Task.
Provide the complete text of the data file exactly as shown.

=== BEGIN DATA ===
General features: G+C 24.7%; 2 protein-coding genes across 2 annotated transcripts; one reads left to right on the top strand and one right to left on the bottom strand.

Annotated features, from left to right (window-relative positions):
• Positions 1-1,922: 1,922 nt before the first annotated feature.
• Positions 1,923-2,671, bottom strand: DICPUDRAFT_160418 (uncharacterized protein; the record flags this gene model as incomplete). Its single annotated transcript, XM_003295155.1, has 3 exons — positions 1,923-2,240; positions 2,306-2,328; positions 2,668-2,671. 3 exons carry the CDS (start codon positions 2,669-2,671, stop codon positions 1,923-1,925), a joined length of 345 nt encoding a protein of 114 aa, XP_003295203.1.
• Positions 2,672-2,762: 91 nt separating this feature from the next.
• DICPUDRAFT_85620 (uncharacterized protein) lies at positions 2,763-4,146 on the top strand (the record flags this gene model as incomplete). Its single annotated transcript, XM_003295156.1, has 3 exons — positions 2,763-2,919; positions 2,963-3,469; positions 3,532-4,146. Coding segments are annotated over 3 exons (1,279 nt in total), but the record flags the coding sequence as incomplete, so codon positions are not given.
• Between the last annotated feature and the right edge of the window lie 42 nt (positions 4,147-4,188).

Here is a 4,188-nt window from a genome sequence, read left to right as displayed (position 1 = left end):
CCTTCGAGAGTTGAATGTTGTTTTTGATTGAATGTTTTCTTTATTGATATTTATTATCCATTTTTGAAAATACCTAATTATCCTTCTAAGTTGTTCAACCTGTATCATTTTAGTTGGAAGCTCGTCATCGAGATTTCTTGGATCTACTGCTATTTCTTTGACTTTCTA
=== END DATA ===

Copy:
General features: G+C 24.7%; 2 protein-coding genes across 2 annotated transcripts; one reads left to right on the top strand and one right to left on the bottom strand.

Annotated features, from left to right (window-relative positions):
• Positions 1-1,922: 1,922 nt before the first annotated feature.
• Positions 1,923-2,671, bottom strand: DICPUDRAFT_160418 (uncharacterized protein; the record flags this gene model as incomplete). Its single annotated transcript, XM_003295155.1, has 3 exons — positions 1,923-2,240; positions 2,306-2,328; positions 2,668-2,671. 3 exons carry the CDS (start codon positions 2,669-2,671, stop codon positions 1,923-1,925), a joined length of 345 nt encoding a protein of 114 aa, XP_003295203.1.
• Positions 2,672-2,762: 91 nt separating this feature from the next.
• DICPUDRAFT_85620 (uncharacterized protein) lies at positions 2,763-4,146 on the top strand (the record flags this gene model as incomplete). Its single annotated transcript, XM_003295156.1, has 3 exons — positions 2,763-2,919; positions 2,963-3,469; positions 3,532-4,146. Coding segments are annotated over 3 exons (1,279 nt in total), but the record flags the coding sequence as incomplete, so codon positions are not given.
• Between the last annotated feature and the right edge of the window lie 42 nt (positions 4,147-4,188).

Here is a 4,188-nt window from a genome sequence, read left to right as displayed (position 1 = left end):
CCTTCGAGAGTTGAATGTTGTTTTTGATTGAATGTTTTCTTTATTGATATTTATTATCCATTTTTGAAAATACCTAATTATCCTTCTAAGTTGTTCAACCTGTATCATTTTAGTTGGAAGCTCGTCATCGAGATTTCTTGGATCTACTGCTATTTCTTTGACTTTCTA